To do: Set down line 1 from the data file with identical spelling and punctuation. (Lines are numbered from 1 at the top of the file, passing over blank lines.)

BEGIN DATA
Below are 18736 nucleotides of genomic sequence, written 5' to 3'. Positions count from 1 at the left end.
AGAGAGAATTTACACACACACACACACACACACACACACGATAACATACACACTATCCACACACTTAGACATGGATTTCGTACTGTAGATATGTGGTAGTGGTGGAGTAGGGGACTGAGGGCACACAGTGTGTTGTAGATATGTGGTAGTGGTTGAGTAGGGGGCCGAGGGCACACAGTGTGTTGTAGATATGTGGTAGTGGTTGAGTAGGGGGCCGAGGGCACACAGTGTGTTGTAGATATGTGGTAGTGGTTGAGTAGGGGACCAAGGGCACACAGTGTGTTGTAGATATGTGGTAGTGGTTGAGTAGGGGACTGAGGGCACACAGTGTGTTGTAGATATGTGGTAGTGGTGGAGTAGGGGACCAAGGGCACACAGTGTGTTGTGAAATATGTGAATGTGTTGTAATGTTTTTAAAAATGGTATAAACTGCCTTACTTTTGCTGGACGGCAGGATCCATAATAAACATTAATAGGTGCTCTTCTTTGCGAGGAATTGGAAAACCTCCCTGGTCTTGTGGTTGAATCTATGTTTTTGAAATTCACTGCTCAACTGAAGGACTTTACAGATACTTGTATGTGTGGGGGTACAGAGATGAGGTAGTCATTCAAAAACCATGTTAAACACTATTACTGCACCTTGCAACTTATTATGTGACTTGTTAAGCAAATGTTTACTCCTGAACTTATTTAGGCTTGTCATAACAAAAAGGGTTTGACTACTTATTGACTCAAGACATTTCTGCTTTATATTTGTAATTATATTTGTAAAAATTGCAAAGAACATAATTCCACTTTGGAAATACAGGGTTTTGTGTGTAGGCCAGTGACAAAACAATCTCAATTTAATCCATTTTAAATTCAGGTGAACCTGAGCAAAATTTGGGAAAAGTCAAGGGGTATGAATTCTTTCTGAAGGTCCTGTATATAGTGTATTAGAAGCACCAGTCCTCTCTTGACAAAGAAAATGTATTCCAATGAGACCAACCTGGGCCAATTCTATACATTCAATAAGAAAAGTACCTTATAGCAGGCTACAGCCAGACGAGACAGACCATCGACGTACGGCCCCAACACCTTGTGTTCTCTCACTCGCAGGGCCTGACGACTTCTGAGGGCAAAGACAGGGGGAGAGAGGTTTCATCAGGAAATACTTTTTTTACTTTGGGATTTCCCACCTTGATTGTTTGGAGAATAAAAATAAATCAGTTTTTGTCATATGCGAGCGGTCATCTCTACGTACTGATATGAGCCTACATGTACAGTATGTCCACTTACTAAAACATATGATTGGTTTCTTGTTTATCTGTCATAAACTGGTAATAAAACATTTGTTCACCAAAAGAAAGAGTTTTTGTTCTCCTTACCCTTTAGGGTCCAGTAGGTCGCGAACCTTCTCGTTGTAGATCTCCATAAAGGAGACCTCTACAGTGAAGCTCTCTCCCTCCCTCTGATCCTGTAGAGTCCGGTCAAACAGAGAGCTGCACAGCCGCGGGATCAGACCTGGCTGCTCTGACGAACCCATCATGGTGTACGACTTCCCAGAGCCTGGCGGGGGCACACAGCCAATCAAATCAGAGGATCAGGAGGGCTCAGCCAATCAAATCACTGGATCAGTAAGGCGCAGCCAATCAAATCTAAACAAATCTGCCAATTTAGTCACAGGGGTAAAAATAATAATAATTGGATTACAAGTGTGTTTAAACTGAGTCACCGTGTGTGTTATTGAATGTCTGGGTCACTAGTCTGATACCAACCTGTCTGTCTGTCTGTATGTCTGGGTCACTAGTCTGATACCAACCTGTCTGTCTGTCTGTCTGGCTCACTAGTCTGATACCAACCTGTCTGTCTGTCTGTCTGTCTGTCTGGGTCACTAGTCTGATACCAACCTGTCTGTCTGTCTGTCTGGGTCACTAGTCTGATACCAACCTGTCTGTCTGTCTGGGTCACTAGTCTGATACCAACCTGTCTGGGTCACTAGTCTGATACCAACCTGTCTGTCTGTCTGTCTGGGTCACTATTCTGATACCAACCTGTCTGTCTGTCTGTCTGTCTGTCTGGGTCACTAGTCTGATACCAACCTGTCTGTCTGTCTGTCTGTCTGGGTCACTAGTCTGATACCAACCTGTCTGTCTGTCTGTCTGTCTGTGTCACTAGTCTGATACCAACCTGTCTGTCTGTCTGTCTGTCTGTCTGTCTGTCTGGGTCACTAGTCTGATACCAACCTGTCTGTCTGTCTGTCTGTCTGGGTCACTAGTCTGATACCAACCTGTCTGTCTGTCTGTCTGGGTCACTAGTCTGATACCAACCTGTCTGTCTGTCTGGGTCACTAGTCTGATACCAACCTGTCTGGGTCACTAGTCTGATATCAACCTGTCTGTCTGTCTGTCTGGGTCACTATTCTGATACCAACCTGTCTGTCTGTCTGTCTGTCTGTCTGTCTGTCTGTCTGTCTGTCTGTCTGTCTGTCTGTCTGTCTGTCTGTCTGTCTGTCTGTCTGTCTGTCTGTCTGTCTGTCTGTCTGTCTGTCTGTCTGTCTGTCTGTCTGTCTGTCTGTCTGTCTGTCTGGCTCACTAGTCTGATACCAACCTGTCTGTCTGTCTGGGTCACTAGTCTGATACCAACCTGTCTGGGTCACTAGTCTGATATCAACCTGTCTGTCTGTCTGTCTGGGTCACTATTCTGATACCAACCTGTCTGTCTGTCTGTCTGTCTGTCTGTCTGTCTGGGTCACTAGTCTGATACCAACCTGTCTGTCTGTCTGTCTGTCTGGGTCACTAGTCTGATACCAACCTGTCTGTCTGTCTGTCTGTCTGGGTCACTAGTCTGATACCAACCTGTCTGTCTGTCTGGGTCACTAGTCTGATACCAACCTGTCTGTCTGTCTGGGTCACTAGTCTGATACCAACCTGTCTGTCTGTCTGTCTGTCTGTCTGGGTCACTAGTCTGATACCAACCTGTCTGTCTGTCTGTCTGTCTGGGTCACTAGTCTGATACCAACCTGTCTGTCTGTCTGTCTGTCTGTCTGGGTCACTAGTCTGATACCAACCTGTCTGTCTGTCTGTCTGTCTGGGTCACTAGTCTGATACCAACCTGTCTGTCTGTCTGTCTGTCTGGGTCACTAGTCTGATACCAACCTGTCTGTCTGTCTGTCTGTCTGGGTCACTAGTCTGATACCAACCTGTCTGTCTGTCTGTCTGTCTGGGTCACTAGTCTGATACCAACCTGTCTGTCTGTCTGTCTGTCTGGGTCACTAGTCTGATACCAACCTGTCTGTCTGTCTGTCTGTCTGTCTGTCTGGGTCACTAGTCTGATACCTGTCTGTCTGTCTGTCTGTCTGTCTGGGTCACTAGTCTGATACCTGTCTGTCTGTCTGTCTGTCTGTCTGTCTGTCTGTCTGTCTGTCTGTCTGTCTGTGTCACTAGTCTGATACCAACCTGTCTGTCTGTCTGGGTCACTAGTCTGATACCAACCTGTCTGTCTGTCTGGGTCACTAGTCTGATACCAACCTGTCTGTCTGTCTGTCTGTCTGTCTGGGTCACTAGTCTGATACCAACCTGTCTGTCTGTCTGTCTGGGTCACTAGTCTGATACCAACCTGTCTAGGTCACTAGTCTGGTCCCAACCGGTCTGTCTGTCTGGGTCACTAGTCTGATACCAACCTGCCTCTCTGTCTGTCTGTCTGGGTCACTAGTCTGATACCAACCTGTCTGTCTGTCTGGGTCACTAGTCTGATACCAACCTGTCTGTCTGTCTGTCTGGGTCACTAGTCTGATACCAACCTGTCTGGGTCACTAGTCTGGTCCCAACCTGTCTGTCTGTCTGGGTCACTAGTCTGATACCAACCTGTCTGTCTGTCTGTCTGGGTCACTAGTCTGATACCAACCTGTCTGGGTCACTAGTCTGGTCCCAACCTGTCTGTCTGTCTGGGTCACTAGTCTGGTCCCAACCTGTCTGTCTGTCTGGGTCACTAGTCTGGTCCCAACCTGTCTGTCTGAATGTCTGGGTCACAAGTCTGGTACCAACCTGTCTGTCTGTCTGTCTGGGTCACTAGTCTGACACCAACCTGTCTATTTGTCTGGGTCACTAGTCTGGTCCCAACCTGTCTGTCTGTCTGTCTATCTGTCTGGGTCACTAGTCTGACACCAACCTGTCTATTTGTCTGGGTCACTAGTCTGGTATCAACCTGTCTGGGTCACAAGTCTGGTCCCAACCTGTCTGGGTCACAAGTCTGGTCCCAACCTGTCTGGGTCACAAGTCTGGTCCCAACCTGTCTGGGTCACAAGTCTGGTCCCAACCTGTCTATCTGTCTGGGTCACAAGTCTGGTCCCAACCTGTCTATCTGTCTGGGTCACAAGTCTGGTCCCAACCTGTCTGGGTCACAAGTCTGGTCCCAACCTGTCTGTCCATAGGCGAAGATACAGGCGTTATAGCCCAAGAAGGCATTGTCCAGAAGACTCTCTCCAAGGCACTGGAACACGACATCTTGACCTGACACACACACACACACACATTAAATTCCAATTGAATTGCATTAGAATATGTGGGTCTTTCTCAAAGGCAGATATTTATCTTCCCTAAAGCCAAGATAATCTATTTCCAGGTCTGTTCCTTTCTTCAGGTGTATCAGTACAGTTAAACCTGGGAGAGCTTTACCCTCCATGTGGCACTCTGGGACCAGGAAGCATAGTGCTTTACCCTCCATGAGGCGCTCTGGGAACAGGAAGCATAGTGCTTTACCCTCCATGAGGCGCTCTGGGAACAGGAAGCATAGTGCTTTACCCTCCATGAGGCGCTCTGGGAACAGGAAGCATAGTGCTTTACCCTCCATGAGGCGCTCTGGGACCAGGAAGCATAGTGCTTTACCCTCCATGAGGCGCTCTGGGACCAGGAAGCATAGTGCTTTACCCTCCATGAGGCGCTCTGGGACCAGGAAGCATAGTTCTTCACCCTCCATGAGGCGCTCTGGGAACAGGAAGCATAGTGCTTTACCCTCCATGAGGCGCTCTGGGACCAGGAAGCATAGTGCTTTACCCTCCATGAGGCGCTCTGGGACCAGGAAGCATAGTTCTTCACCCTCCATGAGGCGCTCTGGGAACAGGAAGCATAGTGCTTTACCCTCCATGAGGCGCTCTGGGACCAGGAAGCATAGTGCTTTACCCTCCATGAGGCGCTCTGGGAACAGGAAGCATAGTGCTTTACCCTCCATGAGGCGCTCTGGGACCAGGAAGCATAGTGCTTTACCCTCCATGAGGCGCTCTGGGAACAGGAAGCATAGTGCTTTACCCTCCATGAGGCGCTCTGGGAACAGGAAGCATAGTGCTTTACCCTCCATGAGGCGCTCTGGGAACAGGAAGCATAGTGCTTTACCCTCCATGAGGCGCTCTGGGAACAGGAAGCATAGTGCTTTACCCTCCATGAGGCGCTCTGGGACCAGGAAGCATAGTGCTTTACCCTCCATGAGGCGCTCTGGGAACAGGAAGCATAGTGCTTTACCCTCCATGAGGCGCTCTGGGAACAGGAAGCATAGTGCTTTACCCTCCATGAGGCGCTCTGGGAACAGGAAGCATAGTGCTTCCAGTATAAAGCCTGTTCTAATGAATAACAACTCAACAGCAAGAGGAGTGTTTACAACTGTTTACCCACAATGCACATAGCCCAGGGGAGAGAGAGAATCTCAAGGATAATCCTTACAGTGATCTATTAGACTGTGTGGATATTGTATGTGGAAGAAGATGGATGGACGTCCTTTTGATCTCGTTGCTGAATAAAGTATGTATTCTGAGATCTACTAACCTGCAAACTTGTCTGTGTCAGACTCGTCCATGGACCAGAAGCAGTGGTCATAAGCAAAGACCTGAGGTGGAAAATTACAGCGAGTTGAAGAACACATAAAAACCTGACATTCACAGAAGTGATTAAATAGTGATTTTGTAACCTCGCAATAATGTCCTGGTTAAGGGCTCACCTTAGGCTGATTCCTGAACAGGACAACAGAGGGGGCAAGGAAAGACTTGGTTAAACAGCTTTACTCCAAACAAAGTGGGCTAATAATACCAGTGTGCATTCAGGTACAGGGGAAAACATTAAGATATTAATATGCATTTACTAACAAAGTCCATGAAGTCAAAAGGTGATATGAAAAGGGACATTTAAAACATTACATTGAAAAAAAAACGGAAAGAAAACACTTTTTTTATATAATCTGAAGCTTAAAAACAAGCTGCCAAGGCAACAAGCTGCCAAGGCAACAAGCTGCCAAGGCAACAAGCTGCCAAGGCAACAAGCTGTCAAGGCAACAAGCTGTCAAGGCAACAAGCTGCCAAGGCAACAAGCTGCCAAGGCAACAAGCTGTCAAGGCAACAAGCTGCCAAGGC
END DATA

Below are 18736 nucleotides of genomic sequence, written 5' to 3'. Positions count from 1 at the left end.